NAB cements multi-Cloud journey with Azure

Has already moved apps to the public cloud.

National Australia Bank (NAB) has signed a five-year strategic partnership to co-design, develop and invest in NAB and BNZ’s multi-cloud technology, with Microsoft.

The agreement will see NAB Group and Microsoft share development costs and resourcing investment to architect a multi-cloud ecosystem that will host 1,000 of the banks’ applications to Microsoft Azure as the primary cloud, while ensuring the same applications can be moved to or run across a secondary cloud if necessary.

Patrick Wright group executive technology and enterprise operations at NAB said the financial institution has already moved more than 800 applications to public cloud providers as part of its cloud first, multi-cloud strategy. NAB’s proportion of apps on public cloud will move from one third, to about 80 per cent by 2023.

“The needs of our customers haven’t changed, but their expectations of how we deliver a more personalised service has,” he said. “The investment we’ve made in technology to date has built a strong, cloud-first foundation that’s enabled colleagues to execute better and deliver much better experiences for our customers.”

According to Wright, the move to multi-cloud with Microsoft will “improve the resilience” of NAB and BNZ banking services and “reduce development timelines” for system changes and improvements, from “six weeks to as little as two days”.

Under the agreement NAB will be using Azure as its primary cloud for the next 1000 applications as it accelerates its innovation in banking and payments. Microsoft will also collaborate and co-innovate with NAB – creating compelling customer experiences and streamlining the bank’s own operations.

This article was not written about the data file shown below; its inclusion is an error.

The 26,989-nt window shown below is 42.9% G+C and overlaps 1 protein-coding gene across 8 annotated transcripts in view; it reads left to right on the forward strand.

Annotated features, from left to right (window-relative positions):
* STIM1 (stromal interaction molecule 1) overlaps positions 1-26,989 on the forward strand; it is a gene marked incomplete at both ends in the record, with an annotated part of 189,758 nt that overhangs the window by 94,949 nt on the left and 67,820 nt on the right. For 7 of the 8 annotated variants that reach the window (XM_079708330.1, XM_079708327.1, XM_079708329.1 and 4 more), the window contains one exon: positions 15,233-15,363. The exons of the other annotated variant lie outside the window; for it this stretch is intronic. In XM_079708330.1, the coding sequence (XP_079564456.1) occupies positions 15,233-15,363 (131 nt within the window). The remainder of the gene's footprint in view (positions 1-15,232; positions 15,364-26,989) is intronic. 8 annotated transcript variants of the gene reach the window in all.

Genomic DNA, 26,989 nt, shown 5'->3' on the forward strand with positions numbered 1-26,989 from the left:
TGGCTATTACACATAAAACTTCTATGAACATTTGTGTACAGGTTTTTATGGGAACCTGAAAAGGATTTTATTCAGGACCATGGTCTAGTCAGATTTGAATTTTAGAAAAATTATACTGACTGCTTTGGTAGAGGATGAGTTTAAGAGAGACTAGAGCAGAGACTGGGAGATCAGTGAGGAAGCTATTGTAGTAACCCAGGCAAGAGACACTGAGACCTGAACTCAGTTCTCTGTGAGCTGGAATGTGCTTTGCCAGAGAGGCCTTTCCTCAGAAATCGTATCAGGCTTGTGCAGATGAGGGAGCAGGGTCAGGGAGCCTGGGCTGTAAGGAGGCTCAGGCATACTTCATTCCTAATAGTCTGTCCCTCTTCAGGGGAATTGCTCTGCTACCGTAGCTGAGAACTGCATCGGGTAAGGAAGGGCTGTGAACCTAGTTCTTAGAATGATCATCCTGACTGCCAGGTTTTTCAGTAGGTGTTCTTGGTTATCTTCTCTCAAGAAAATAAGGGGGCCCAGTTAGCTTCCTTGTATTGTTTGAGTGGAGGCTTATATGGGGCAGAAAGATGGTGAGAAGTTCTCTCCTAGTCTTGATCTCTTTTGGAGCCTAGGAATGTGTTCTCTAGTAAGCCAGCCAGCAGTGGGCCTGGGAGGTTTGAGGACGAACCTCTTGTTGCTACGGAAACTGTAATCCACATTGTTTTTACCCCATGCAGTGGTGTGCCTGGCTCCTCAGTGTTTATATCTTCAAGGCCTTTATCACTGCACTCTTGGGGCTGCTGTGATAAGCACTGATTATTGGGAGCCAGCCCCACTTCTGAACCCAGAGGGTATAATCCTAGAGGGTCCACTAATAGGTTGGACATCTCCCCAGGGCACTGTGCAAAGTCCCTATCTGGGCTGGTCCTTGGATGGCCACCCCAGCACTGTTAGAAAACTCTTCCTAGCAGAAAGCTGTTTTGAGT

The vendor will also train 5,000 NAB and BNZ technologists as part of the NAB Cloud Guild program, ensuring NAB personnel are equipped with the skills for a successful future.

According to the technical team at NAB, there’s really no such thing as a ‘private cloud’.

They wrote, “there’s the public cloud and there’s managed hosting. Private cloud really just means managed internal hosting, where you lose many of the benefits of the public cloud.”

According to NAB, that people refer to as the ‘private cloud’ is not nearly as scalable, elastic or customisable as the public cloud.

“It leaves the operations teams securing the perimeter and maintaining the infrastructure — when they could be focused instead on innovating and delivering more for customers, while leveraging the world-class infrastructure and security public cloud providers have,” states NAB.

NAB’s journey to multi-cloud started a couple of years ago, according to a blog by NAB’s technical team.

Sergei Komarov chief architect at NAB wrote multi-Cloud is:

  • An investment into cloud-native implementations is ramping up, many large enterprises are resolving to tackle the question of multi-cloud adoption. Key concerns typically noted:
  • Avoiding concentration risk — i.e. ability to redistribute workloads across providers, initially or rebalancing in the future, meeting prudential regulators’ concerns around the dependence of our systems on a single provider
  • Retaining ability to utilise unique innovations from competing providers without migration that is too costly
  • Retaining possibility of commercial leverage and arbitrage for commodity services
  • Avoiding single vendor lock-in

He wrote, the “biggest challenge in multi-cloud is avoiding having to descend to the lowest common denominator (VMs or IaaS-only) and losing the benefits of higher-level PaaS services (cloud databases, object stores, functions, event queues, etc.).”

  • It was worth outlining different angles from which multi-cloud can be approached:
  • Code-level portability — avoiding having to rewrite substantial amount of business logic or data transformation code in order to enable it to run in alternate cloud provider infrastructure
  • IaaS portability — deployment and run concerns, from utilising provider-independent images and container configurations to networking (e.g. BYOIP), load-balancing and block storage
  • Control plane portability — the hardest of them all. Notably includes monitoring/APM, alerts and end-to-end tracing, Security & access management.












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